How ‘Professional’ Is Your Job?

How 'Professional' Is Your Job?

There was a time when you would ask an individual what they did for a living and they would answer, as though by rote, that they were a lawyer, a doctor or an accountant – do you remember this? Do you recall the satisfied smile that would occur on the faces of those who asked you what you were reading at university, when you responded with engineering, architecture or economics? As opposed to the blank stare received by those who chose to study drama or women’s studies.

Today, if you ask a Nigerian what they do for a living, the answers could range from chef to fashion designer, from website developer to illustrator. So it is clear that we are becoming bolder, embracing our dream jobs, doing what we want to do rather than what our parents imagined for us at birth; or what is considered to be socially acceptable.

But there is still that air of elitism, isn’t there? Still that pause when you answer that you are a writer, a social media communicator or a graphic designer. There is still that moment when the receiver of the information is waiting for you to confess to work that is more ‘serious’. Some of them are vocal enough to ask how you earn money. And perhaps this is the main issue for those of us whose jobs don’t sound as ‘professional’ as law; whose work is considered as much play as anything else.

Frederick J. Brown Photo Credit: Cheryl Gerber

Frederick J. Brown
Photo Credit: Cheryl Gerber

I would argue though, that writing, art and music are professions, far older than law. And yet claiming to work in these fields results in a series of follow up questions, such as – How did you get into that kind of work? Do you have a side hustle? Who is your father? It is more likely that one will receive a look of disbelief than a look of respect; because, the truth is, though we continue to branch out into other disciplines, we are still far more impressed by those professions with a ‘structure’ to them, that require going to work in suits and paying homage to superiors; those professions that require one to go through formal education and display a certificate before even dreaming of applying for the job.

The hours spent laboring at work by a engineer and an illustrator may be the same, but one will fetch an unquestionable amount in millions, whilst the other will find him/herself defending the value of his/her work. Can you guess which?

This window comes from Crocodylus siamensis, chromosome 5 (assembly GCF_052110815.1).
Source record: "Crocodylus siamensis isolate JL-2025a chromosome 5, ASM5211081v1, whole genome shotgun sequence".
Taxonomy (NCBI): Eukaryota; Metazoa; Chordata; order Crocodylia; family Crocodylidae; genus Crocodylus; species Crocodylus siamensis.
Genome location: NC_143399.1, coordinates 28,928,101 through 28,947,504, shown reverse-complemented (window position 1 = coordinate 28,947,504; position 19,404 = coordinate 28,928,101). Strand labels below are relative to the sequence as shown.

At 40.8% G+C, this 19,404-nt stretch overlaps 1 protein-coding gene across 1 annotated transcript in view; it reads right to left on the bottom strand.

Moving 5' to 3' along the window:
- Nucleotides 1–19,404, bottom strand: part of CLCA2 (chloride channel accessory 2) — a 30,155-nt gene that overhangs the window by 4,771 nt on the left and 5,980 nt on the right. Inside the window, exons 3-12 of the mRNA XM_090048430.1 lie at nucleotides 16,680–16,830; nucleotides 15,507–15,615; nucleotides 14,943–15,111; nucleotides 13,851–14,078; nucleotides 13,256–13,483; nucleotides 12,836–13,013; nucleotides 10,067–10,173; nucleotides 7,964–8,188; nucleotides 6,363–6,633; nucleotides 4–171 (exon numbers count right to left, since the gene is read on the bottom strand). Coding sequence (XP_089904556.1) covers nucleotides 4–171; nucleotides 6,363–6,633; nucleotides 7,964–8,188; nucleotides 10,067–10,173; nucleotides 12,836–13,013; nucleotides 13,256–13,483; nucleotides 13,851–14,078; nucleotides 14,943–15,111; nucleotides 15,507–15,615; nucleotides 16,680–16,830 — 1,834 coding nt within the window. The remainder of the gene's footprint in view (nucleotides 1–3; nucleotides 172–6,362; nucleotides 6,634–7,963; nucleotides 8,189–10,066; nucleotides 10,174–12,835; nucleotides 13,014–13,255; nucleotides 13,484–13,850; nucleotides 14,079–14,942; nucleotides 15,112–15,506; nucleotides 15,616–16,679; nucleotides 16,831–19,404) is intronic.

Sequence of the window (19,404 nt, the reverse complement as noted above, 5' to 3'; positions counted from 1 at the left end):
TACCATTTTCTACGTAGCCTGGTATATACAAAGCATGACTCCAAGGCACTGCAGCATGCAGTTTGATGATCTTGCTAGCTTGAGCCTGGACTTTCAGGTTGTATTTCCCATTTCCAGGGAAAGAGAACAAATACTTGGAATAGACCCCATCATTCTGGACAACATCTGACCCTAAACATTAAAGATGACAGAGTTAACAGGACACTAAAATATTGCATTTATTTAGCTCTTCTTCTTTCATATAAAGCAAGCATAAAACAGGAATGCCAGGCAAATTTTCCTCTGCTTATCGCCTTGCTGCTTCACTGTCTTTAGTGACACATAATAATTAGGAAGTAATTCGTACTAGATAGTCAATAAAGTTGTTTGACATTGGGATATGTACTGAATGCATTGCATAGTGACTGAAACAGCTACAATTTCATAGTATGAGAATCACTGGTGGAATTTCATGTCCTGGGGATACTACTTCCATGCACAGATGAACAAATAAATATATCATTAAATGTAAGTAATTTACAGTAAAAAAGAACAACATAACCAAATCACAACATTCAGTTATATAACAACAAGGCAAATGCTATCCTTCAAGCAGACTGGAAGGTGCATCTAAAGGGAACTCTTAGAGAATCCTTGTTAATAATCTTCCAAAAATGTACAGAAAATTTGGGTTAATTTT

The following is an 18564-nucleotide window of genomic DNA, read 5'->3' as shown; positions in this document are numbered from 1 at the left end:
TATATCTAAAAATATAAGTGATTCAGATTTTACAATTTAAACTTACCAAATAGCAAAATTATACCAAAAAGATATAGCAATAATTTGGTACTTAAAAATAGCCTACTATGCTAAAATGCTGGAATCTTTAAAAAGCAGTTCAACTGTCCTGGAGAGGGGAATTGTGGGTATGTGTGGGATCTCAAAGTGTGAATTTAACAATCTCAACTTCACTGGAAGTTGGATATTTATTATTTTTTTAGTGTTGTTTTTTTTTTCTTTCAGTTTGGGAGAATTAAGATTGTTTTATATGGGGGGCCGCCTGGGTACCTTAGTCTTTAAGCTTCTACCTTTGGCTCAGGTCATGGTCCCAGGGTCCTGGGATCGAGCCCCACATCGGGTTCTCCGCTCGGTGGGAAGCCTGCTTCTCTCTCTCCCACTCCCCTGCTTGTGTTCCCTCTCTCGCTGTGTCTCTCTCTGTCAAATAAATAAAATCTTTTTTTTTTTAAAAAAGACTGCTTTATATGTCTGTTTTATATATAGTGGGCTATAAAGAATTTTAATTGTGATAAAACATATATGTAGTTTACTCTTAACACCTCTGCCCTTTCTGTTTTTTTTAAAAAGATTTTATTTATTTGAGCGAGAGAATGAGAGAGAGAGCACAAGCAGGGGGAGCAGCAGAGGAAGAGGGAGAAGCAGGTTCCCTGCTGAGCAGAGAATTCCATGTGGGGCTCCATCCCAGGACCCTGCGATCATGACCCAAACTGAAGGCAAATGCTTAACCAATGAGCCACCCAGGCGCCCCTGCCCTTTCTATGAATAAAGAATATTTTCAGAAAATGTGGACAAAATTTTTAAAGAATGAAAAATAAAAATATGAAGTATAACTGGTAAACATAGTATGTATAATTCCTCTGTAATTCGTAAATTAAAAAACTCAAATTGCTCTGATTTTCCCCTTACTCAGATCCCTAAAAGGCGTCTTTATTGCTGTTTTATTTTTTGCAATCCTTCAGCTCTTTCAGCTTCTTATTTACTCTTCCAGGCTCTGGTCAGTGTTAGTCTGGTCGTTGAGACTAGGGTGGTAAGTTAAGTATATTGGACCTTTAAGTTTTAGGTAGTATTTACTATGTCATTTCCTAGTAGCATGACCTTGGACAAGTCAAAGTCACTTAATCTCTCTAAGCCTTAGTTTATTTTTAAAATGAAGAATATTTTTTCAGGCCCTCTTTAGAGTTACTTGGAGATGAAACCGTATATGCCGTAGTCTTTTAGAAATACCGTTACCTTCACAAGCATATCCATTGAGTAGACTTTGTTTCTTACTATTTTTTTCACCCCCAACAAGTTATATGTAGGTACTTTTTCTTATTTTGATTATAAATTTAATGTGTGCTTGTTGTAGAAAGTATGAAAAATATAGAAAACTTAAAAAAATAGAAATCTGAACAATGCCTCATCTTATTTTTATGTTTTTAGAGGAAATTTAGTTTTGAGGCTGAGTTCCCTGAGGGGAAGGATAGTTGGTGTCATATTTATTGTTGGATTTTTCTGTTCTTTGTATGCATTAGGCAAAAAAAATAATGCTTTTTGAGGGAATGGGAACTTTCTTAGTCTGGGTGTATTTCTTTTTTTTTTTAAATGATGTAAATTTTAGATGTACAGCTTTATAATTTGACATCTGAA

Many Nigerians are under the impression that these alternative career paths are chosen due to laziness or unemployment, when in fact most individuals go down these routes as a result of passion and determination. Surely, it is far easier to work as an accountant in a firm, knowing that after a year you would be promoted to another position and rotated, with avenues for networking and opportunities for training; than to choose to be an illustrator in Nigeria which means you will work for less than you are worth, strive for more contract jobs to increase your salary, spend hours working to improve your craft alone, and still have to endure that look of derision when you announce the source of your income.

At the close of business, however, it is what brings the check home that counts; be it from break dancing on YouTube videos, washing windows of tall buildings, providing security for presidential candidates, or sticking a needle into someone’s arm. Worry less about how ‘professional’ people think your job is and focus, instead, on being professional whilst you perform it.


Oyinkan Braithwaite is a graduate of Creative Writing and Law from Kingston University. Following her degree, she worked as an assistant editor at Kachifo and has been freelancing as a writer and editor since. She has had short stories published in anthologies and has also self published work. In 2014, she was shortlisted as a top ten spoken word artist in the Eko Poetry Slam.

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